Workplace Wise - Iowa Employment Law Attorneys

Thursday, August 31, 2017

DOL Rule Raising Salary Threshold for Exempt Employees STRUCK DOWN

By Amanda Jansen

Remember that Department of Labor rule that was supposed to go into effect December 1, 2016 that would have raised the minimum salary for exempt employees from $455 per week to $913 per week? Either way, forget about it—it has now been struck down by a federal judge in Texas.

If you’re asking yourself, “Didn’t that already happen?,” the answer is “sort of.” Back in November of 2016, the court had entered a temporary injunction that stopped the rule from going to effect on December 1. The Obama administration’s Secretary of Labor, Tom Perez, immediately appealed that ruling to the Fifth Circuit Court of Appeals. Then President Trump took office, Alexander Acosta replaced Tom Perez as Secretary of Labor, and the DOL suddenly had a change of heart about the litigation and the fate of the rule. Meanwhile, Judge Amos Mazzant in the Eastern District of Texas, continued considering the case, having refused to stay the action pending the appeal.

Fast forward to August 31, 2017: ruling on a motion for summary judgment filed by 55 states and chambers of commerce (as well as former Governor Terry E. Branstad), Judge Mazzant concluded “the Department’s Final Rule described in 81 Fed. Reg. 32,391 is invalid.” The reasoning for the court’s decision is based on the Chevron doctrine from administrative law. Basically, the court found the Department of Labor overstepped its rulemaking authority by making a rule inconsistent with Congress’s intent under the FLSA to exempt from overtime-pay requirements bona fide executive, administrative and professional employees. The $913/week minimum salary threshold ($47,476) was so high that it would have made many employees who performed exempt duties (e.g., managers) non-exempt because they did not meet the minimum salary.

In a nutshell: 

The Final Rule more than doubles the previous minimum salary level. By raising the salary level in this manner, the Department effectively eliminates a consideration of whether an employee performs bona fide executive, administrative, or professional capacityduties.Congress was clear that the [exemption] determination should involve at least a consideration of an employee’s duties.The Department has exceeded its authority and gone too far with the Final Rule.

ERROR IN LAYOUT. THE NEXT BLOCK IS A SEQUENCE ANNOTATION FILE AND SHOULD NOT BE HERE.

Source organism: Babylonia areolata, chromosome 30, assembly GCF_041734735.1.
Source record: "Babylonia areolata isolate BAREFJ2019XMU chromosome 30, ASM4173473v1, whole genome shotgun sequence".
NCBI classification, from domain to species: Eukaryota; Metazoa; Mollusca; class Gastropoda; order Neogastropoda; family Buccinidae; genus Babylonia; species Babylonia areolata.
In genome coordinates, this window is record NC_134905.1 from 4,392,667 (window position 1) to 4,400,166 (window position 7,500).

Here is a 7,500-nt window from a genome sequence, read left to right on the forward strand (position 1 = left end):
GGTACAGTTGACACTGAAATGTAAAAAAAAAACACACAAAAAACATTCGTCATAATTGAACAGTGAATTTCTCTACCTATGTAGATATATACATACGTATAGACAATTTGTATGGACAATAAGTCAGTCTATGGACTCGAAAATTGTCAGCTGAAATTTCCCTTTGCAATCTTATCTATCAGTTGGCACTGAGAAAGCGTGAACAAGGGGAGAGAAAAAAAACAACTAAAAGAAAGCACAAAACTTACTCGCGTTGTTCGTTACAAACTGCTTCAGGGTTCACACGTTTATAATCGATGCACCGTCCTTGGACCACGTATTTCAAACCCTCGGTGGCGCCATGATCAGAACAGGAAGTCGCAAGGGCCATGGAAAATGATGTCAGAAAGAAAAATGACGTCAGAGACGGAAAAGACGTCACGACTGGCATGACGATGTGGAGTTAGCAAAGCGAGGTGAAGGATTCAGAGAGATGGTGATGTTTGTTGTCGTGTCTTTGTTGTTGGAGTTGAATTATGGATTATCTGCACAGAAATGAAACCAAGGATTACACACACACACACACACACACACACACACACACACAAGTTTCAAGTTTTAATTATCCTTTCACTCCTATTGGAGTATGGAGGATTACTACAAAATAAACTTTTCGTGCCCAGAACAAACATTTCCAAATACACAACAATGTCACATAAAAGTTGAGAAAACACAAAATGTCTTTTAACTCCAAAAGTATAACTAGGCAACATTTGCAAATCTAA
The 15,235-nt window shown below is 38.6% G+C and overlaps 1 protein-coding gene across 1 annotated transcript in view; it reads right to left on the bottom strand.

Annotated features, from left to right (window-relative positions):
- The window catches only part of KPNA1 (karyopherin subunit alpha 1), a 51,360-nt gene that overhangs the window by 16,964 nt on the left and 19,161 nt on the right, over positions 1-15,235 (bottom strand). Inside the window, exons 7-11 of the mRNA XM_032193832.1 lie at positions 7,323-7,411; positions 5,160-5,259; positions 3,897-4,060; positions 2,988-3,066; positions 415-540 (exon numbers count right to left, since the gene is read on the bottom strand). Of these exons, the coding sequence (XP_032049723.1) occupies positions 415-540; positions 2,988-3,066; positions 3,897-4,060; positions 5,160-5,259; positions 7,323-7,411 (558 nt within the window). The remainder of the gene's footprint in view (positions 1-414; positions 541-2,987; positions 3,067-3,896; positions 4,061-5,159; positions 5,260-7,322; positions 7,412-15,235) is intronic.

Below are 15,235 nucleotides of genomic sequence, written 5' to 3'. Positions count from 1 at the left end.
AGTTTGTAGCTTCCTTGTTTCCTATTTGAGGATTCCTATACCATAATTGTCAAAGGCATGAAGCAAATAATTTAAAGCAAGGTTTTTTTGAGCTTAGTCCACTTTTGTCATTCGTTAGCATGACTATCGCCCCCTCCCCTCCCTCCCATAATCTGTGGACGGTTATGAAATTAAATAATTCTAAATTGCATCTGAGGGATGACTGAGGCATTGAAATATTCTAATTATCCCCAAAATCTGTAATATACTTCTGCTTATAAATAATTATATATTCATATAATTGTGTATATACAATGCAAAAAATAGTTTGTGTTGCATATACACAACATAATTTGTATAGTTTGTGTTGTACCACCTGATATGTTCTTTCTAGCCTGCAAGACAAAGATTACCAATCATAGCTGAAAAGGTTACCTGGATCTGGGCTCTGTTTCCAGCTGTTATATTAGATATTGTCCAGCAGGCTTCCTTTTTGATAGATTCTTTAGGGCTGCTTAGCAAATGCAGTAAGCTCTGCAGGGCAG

So, what now? While, theoretically, the DOL could appeal this ruling to the Fifth Circuit, it appears more likely that they will go back to the drawing board and revise the rule. On July 26, 2017 the Department of Labor published a Request for Information (RFI) asking for the public’s input on how executive, administrative, and professional employees should best be identified as exempt from overtime. You can view the RFI here and submit comments here. Comments will be accepted until September 25, 2017. 

Wednesday, August 2, 2017

Do I Need to Update Workplace Postings?

By Ann Kendell

YES! Iowa has updated its Job Safety and Health posting this year. There are some subtle changes, but the key difference is identifying how to report a workplace fatality or “hospitalization, amputation or the loss of an eye.”  This posting in available here.
YES! In July of 2016, the United States Department of Labor (USDOL) revised the FLSA posting to include a section on break time for nursing mothers and note that some workers may be incorrectly classified as independent contractors “when they are actually employees under the FLSA.”  This posting is available here.
YES! The USDOL also updated the “Employee Rights Employee Polygraph Protection Act” posting in July 2016.  This posting is available here.

State Minimum Wage Changes
MAYBE… The following states have had changes to their minimum wage requirements this calendar year: Alaska, Arizona, Arkansas, California, Colorado, Connecticut, Florida, Hawaii, Maine, Massachusetts, Michigan, Missouri, Montana, New Jersey, Ohio, Oregon, South Dakota, Vermont, and Washington. These changes may require updated workplace postings. (Not all states require postings). Similar to Iowa, some states may also have cities and counties with different minimum wage requirements – so it is important to confirm those requirements!

Iowa Minimum Wage
NO, BUT BE AWARE… In Iowa, the minimum wage of $7.25 is still the same; however there have been cities and counties enacting a different minimum wage for use within their jurisdictions.  These include: Johnson County ($10.10 as of 1-1-17), Linn County ($8.25 as of 1-1-17), Polk County ($8.75 as of 4/1/17 and scheduled increases on 1-1-18 and 1-1-19), and Wapello County ($8.20 as of 1-1-17). Therefore, the required posting has not changed in Iowa, but you need to be aware of these wage requirements for specific areas in Iowa.

IWD’s “Required Employer Posters” lists for state and federal posters available here.
USDOL’s “Compliance Assistance Materials – Workplace Posters” (includes postings in other languages) available here.
USDOL’s “FirstStep Poster Advisor” available here.